Flying boats

Posted by // August 14, 2015 // COMMENT (1 Comment)

zephyr
When my children were small one of their favorite books was The Wreck of the Zephyr by Chris Van Allsburg. The story was about a boy and his obsession to become the world’s greatest sailor. He so badly wanted to be the best that by sheer willpower he was able to coax his boat out of the water to fly above the waves.  It was a fanciful story but my kids would always finish the book and say, “boats will never fly.”


Fast forward a few years and what do we have; flying boats and boats that almost fly. Since the last America’s Cup we now all know that boats can fly but what is it about boats that almost fly.
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August 14th

The final stage

Posted by // August 14, 2015 // COMMENT (0 Comments)

Aventura at Gjoa Haven

Gjoa Haven is the place no sailor attempting to transit the Northwest Passage will miss as is here that Roald Amundsen spend the first two winters of his successful voyage through this challenging waterway.
His Gjoa was the first vessel to achieve that aim and gave her name to this Inuit settlement.

Our enjoyable stopover in Gjoa Haven had to be cut short when the latest ice charts forecast an imminent improvement in the conditions ahead of us. With more than 300 miles to the point that would give us access to the Atlantic, we set off immediately.…

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August 13th

Written by Ben Ellison on Aug 13, 2015 for Panbo, The Marine Electronics Hub

USCG_app_home_screens_cPanbo.jpgThe free USCG Boating Safety App has a lot to offer, as indicated by the home screens seen above on my Android phone and iPad Mini. Version 1.0 also seems almost surprisingly fast and polished, which may make more sense when you learn that it was developed by a small, highly-motivated team instead of a large government bureaucracy. In fact, the app is a gift to us from a grieving father trying to honor a son who was an enthusiatic CG Auxilary volunteer on the path to becoming an active duty Guardsman…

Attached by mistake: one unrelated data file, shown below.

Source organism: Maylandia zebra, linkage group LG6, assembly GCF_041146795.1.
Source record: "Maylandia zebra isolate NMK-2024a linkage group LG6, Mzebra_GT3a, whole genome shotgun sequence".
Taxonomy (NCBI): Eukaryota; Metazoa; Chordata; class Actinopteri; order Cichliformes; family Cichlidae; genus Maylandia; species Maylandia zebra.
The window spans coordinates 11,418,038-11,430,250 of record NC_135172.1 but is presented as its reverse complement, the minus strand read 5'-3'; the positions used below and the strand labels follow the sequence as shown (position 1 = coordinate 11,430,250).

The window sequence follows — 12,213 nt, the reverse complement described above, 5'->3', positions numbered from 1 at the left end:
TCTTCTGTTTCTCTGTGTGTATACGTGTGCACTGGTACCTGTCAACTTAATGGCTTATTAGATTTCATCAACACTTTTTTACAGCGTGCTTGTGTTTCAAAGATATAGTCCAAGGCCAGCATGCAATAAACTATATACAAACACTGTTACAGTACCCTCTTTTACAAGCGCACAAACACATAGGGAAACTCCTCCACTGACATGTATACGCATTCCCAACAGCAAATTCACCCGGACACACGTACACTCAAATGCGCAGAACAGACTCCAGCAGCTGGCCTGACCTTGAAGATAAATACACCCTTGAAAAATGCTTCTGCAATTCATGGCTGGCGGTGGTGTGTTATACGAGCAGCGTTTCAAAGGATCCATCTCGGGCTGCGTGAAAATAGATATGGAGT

USCG_app_profile_location_emergency_cPanbo.jpgYou don’t have to permit the USCG app to use your location or set up detailed profiles of yourself and your boats, but many functions work better if you do.…

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August 10th

Sara Hastreiter

Posted by // August 10, 2015 // COMMENT (0 Comments)

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Episode 115 is Sara Hastreiter, crewmember aboard Team SCA in the most recent Volvo Ocean Race. Sara’s been featured in the NY Times, on NPR, in the Wall Street Journal and other places as her star has risen in the sailing world. She only got started in 2008 after moving from Wyoming to St. Croix, and getting work on charter boats and racing yachts in the Caribbean. It had always been a goal to reach the pinnacle of the sport, and she did that with Team SCA. Sara and Andy discussed her career and what it’s like ocean racing on a VO65 for over an hour, Sara speaking on Skype from her new home base in the UK.…

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August 10th

Cambridge Bay Stopover

Posted by // August 10, 2015 // COMMENT (2 Comments)

Midnight sunset over Cambridge Bay

Due to the strategic location of this transportation hub in the Central Arctic, Cambridge Bay has been described as the make or break point for anyone attempting a transit of the Northwest Passage.

For those coming like us from the west and chasing the retreating ice, this is the place to pass a nail-biting time waiting and hoping that the ice will break up in the Eastern Arctic allowing us to reach our goal: the Atlantic Ocean.

The critical part of this final section of the Northwest Passage is only about 500 miles long, but usually it is also the most difficult to negotiate.…